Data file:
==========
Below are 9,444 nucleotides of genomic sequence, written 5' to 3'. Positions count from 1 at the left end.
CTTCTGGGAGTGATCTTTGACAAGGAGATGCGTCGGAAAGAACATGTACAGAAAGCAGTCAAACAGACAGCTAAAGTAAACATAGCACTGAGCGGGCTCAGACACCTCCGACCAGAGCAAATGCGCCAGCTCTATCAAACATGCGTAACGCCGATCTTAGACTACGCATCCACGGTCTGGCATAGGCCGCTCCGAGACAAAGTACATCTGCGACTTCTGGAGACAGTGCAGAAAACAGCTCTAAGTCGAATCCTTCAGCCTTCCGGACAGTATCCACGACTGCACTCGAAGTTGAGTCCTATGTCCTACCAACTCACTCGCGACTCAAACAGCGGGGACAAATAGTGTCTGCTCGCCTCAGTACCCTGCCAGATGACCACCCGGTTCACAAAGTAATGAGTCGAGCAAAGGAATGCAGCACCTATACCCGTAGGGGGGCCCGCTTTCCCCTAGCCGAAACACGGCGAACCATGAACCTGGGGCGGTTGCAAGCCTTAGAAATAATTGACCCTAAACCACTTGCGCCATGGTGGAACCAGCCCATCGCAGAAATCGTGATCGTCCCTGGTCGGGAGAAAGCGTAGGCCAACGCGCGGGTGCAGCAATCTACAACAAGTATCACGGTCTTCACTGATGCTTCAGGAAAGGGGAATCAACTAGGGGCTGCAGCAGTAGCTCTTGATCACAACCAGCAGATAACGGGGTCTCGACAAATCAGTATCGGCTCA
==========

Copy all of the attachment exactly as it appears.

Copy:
Below are 9,444 nucleotides of genomic sequence, written 5' to 3'. Positions count from 1 at the left end.
CTTCTGGGAGTGATCTTTGACAAGGAGATGCGTCGGAAAGAACATGTACAGAAAGCAGTCAAACAGACAGCTAAAGTAAACATAGCACTGAGCGGGCTCAGACACCTCCGACCAGAGCAAATGCGCCAGCTCTATCAAACATGCGTAACGCCGATCTTAGACTACGCATCCACGGTCTGGCATAGGCCGCTCCGAGACAAAGTACATCTGCGACTTCTGGAGACAGTGCAGAAAACAGCTCTAAGTCGAATCCTTCAGCCTTCCGGACAGTATCCACGACTGCACTCGAAGTTGAGTCCTATGTCCTACCAACTCACTCGCGACTCAAACAGCGGGGACAAATAGTGTCTGCTCGCCTCAGTACCCTGCCAGATGACCACCCGGTTCACAAAGTAATGAGTCGAGCAAAGGAATGCAGCACCTATACCCGTAGGGGGGCCCGCTTTCCCCTAGCCGAAACACGGCGAACCATGAACCTGGGGCGGTTGCAAGCCTTAGAAATAATTGACCCTAAACCACTTGCGCCATGGTGGAACCAGCCCATCGCAGAAATCGTGATCGTCCCTGGTCGGGAGAAAGCGTAGGCCAACGCGCGGGTGCAGCAATCTACAACAAGTATCACGGTCTTCACTGATGCTTCAGGAAAGGGGAATCAACTAGGGGCTGCAGCAGTAGCTCTTGATCACAACCAGCAGATAACGGGGTCTCGACAAATCAGTATCGGCTCA